Date : 12-09-07
[Seminar] GeoPKI: Converting Spatial Trust into Certificate Trust
Author : Admin
Views : 2,606
Title: GeoPKI: Converting Spatial Trust into Certificate Trust

Speaker: Prof. Adrian Perrig (Carnegie Mellon University)

Date: September 13rd, (Thu.) 5:00pm~7:00pm

Location: 우정관 (Woojung Building), Room #201, Korea University

In an ideal world, physical space of a business can be associated with its
public key. Consequently, a user who is physically in the space can look
up the associated key for that space. Such a property can be achieved if
only the owner of the space can associate the public key (or the
certificate) with it. In other words, this property prevents someone other
than the space owner from claiming another certificate for that space.
The goal of GeoPKI is to enable secure certificate validation (without user
interaction) for situations in which a user interacts with an online entity
associated with the physical space that the the user trusts (and usually is
currently located). GeoPKI enables the owner of a space to associate a
certificate with that space, and enables space-based certificate lookup to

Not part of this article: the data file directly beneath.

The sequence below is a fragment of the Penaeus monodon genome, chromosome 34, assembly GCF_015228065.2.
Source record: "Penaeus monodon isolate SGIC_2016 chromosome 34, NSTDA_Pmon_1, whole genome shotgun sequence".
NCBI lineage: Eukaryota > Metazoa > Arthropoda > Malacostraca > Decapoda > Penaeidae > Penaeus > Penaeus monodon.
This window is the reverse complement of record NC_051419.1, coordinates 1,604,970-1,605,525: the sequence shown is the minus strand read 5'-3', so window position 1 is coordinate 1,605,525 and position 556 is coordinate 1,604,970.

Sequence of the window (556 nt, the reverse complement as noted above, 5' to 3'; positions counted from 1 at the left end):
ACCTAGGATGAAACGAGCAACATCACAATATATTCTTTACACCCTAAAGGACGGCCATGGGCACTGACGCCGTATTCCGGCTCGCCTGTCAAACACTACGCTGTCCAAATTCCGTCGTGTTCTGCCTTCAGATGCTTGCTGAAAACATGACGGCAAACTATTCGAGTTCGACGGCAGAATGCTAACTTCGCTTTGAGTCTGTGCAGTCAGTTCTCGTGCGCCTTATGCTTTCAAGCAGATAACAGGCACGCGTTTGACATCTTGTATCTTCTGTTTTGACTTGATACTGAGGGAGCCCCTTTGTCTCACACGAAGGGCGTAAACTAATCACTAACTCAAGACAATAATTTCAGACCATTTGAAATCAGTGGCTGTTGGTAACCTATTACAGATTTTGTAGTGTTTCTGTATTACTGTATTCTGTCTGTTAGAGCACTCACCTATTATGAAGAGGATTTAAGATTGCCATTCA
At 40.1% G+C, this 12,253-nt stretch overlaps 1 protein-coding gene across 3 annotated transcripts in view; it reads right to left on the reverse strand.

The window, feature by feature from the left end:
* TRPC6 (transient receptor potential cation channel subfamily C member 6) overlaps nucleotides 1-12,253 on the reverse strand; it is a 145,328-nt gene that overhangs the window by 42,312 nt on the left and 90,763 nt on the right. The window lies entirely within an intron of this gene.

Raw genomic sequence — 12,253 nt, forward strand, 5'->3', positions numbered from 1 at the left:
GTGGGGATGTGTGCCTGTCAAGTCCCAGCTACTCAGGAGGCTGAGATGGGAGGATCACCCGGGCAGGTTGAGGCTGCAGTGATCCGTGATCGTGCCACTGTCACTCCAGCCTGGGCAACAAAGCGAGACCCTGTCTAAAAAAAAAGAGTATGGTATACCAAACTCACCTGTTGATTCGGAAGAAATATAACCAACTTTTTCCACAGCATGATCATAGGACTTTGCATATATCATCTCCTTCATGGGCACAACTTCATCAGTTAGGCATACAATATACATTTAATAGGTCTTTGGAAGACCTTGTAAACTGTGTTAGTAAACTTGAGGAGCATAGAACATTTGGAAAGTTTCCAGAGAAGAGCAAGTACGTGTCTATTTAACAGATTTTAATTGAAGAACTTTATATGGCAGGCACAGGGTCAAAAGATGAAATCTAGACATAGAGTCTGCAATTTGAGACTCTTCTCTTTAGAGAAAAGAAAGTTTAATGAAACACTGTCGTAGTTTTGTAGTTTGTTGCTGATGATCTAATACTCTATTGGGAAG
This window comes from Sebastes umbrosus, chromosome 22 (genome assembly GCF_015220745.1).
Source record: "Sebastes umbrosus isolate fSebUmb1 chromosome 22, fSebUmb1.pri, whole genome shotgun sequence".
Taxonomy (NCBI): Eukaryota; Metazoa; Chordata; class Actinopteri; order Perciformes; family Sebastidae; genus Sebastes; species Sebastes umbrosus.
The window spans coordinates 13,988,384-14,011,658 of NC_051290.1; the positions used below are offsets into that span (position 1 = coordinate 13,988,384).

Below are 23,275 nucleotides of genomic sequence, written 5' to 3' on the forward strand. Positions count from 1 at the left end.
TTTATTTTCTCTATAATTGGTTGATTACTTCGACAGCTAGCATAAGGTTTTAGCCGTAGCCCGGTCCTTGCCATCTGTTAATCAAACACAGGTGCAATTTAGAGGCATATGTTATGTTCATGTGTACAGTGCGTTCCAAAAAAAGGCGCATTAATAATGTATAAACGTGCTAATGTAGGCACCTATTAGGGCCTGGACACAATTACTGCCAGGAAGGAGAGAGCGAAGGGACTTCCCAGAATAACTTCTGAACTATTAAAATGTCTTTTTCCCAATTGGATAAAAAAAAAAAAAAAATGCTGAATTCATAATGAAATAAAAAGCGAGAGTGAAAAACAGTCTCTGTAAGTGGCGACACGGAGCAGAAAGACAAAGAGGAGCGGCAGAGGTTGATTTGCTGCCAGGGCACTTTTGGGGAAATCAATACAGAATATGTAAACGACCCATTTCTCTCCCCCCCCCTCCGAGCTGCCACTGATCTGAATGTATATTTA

set up a secure channel to the online resource associated with the space.
Such a system enables several secure applications, such as secure
authentication of paywall certificates at an airport or hotel.

Adrian Perrig is a Professor in Electrical and Computer Engineering,
Engineering and Public Policy, and Computer Science at Carnegie Mellon
University. Adrian serves as the technical director for Carnegie Mellon's
Cybersecurity Laboratory (CyLab). He earned his Ph.D. degree in Computer
Science from Carnegie Mellon University, and spent three years during his
Ph.D. degree at the University of California at Berkeley. He received his B.
Sc. degree in Computer Engineering from the Swiss Federal Institute of
Technology in Lausanne (EPFL). Adrian's research revolves around building
secure systems and includes network security, trustworthy computing and
security for social networks. More specifically, he is interested in trust
establishment, trustworthy code execution in the presence of malware, and
how to design secure next-generation networks. More information about his
research is available on
web page. He is a recipient of the NSF CAREER award in 2004, IBM faculty
fellowships in 2004 and 2005, the Sloan research fellowship in 2006, the
Security 7 award in the category of education by the Information Security
Magazine in 2009, and the Benjamin Richard Teare teaching award in 2011.